The language of excommunication and apostasy has never been used lightly in Jewish history, and its implications can be dangerous.
Last week saw one of the more interesting recent developments in world Jewish affairs with the first annual convention of pro-Israel, pro-peace lobby J Street. The founding of J Street reopens the debate about what it means to be pro-Israel. While the good intentions of AIPAC to protect Israel’s interest have never been questioned, many of us think that its strategy of automatically backing every course of action of Israel’s government has often been counter-productive.
Such debate is important and welcome, but it needs to be conducted in a civilized manner – and that, unfortunately, is not always the case, and the results can be horrendous. Now, fourteen years after Yitzhak Rabin’s assassination, Yaakov Teitel – the alleged perpetrator of last year’s attempt to kill Israel Prize Laureate Prof. Zeev Sternhell and of many other terrible acts of destruction – has been detained. Research shows that violence of this sort in all cultures is a function of a general atmosphere that legitimizes extreme hatred. These are times in which we all need to think carefully about the language we use, and make sure that we do not encourage political violence – even if unwillingly.
Isi Leibler wrote an article in The Jerusalem Post that used truly frightening language. Referring to Jews who criticize Israel, Leibler writes: “Such odious Jews can be traced back to apostates during the Middle Ages who fabricated blood libels and vile distortions of Jewish religious practice for Christian anti-Semites to incite hatred which culminated in massacres. It was in response to these renegades that the herem (excommunication) was introduced.”
Leibler’s approach is duplicitous. He uses one type of language when speaking to what he takes to be his constituency, but a few days ago denied in a piece in The Guardian that he ever called for the excommunication of J Street or of critics of Israel.
How should we relate to such a publication? One option would be to simply dismiss it as a fringe phenomenon. But I think this would be a grave mistake. The language of excommunication and apostasy has never been used lightly in Jewish history, and its implications can be dangerous. More importantly: Leibler is not some obscure crank from the extreme right, but a Jewish activist with a distinguished record who has held senior positions in the World Jewish Congress; and he does not write in some obscure blog, but in a reputable, mainstream Israeli newspaper.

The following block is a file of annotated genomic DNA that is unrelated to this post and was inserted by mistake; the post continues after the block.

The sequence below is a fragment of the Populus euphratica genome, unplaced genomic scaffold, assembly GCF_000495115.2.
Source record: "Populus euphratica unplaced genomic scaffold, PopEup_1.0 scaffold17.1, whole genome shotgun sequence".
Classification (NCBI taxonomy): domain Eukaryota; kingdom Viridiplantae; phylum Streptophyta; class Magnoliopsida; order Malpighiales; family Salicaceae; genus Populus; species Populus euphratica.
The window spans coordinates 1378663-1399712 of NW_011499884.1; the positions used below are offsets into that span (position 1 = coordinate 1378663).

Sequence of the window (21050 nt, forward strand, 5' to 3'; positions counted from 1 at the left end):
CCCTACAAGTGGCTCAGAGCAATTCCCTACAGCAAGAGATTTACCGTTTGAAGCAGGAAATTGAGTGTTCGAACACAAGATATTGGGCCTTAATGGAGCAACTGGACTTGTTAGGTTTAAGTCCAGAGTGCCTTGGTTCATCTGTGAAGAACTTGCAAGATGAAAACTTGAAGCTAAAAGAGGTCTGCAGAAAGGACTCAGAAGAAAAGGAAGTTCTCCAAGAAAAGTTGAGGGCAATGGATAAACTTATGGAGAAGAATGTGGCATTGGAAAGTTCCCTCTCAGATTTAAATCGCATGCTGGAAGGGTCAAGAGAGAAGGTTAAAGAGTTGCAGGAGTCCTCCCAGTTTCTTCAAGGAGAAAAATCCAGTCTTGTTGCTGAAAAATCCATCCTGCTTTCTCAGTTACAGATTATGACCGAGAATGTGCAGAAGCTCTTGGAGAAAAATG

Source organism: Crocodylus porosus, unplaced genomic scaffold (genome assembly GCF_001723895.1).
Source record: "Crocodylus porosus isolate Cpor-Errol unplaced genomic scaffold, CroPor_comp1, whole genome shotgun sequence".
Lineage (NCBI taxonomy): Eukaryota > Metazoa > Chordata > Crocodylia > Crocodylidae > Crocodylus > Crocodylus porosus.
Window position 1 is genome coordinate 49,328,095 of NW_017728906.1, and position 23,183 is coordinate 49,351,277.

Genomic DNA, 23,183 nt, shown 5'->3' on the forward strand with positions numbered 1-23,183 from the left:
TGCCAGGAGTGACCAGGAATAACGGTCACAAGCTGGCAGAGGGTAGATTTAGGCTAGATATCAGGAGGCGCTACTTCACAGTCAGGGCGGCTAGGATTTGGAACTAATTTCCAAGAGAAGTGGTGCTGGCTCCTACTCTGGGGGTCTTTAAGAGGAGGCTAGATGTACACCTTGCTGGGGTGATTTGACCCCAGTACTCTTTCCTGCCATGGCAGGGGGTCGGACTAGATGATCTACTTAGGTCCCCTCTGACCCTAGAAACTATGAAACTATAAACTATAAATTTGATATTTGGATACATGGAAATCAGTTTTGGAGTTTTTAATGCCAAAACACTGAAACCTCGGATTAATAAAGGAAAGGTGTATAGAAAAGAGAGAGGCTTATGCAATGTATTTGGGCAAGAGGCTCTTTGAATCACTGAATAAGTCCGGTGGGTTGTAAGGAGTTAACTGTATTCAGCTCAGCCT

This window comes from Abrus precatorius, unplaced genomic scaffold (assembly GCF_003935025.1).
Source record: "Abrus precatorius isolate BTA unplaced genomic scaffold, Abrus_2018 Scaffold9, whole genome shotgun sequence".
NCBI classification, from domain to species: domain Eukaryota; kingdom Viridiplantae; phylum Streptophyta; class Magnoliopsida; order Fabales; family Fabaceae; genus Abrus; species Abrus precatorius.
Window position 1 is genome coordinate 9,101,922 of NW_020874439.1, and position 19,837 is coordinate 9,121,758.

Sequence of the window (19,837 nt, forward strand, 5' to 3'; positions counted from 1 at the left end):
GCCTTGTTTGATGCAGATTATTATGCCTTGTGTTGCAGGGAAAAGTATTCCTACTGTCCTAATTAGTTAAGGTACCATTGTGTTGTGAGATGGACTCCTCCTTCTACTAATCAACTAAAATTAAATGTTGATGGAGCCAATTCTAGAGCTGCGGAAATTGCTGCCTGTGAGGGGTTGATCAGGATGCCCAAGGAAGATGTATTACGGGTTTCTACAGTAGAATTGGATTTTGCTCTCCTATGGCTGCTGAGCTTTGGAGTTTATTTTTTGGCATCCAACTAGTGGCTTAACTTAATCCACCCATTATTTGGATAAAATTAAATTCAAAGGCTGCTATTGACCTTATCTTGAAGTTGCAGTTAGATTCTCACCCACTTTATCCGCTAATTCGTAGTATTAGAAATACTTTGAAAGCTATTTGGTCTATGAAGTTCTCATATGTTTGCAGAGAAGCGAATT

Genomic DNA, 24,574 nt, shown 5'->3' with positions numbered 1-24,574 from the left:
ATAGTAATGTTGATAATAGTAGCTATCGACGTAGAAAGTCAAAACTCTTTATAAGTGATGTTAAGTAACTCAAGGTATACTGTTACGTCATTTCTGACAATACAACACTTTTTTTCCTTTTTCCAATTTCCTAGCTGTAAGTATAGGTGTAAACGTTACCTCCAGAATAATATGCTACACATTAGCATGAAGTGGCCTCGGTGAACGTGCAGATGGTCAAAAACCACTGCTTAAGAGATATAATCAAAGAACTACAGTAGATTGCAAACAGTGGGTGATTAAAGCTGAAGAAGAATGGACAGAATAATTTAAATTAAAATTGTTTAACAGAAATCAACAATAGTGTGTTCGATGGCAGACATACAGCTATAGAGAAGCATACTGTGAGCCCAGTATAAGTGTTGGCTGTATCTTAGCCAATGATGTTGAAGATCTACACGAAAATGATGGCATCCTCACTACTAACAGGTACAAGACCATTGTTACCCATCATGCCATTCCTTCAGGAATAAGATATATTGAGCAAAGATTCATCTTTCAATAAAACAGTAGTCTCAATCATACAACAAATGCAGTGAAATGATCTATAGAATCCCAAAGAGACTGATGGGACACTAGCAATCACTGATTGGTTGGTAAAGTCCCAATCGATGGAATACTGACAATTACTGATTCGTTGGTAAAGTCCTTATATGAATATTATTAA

Hence, I want to urge Mr. Leibler to restore sanity to the discussion about Israeli politics and renounce hate speech of all sorts. I want to call on him that we need to restore dialogue even between those groups that bitterly disagree with each other.
Leibler explicitly evokes the Middle Ages in advocating excommunication. Does he really want the current disputes about Israeli policy to be conducted in the language of the Middle Ages? Does he really think that excommunication is the way to deal with Jewish Liberals who believe that Israel is often making tragic mistakes? I want to remind him that the herem has not always been used to the greater glory of the Jewish people. The greatest work of Jewish philosophy, Maimonides’ Guide for the Peplexed , was banned at certain times, and one of the greatest philosophers that ever lived, Baruch Spinoza, was excommunicated for apostasy by the Jewish community of Amsterdam.
In calling for excommunication of those who disagree with him, Leibler seems to endow himself with papal infallibility in knowing what is good for Israel – but in Jewish tradition nobody can claim infallibility. I want to remind Mr. Leibler of the rules of plugta, of civilized argument and disagreement that have been held dear in Jewish tradition, and I will gladly meet with him and talk.
I want to make it clear: Leibler does not call for physical violence. Yet terms like “apostates” and “excommunication” are a clear way of delegitimizing the large proportion of the Jewish people, who disagree with him. He should not forget that there might always be somebody like Yaakov Teitel who takes him more seriously than I assume he wants to be taken. I hope that Mr. Leibler condemns such acts unequivocally as every civilized human being, Jewish or not, should.
A final consideration to stop hate speech: J Street’s convention coincided with the commemoration of the 14th anniversary of the Hebrew date of Rabin’s assassination, an event that still casts a huge shadow over all of Israeli politics. What we need to learn from Rabin’s murder is that hate speech creates an atmosphere that legitimizes violence. Re-reading Ina Friedman and Michael Karpin’s Murder in the Name of God is a chilling experience. It shows the buildup of an ever-growing hatred of Rabin and the peace process not only among the Israeli right, but in the American Jewish Right, that gradually led to the halakhic rulings that killing Rabin was justified. We should all be united in stopping any language that can raise the level of hatred between Jews to murderous levels.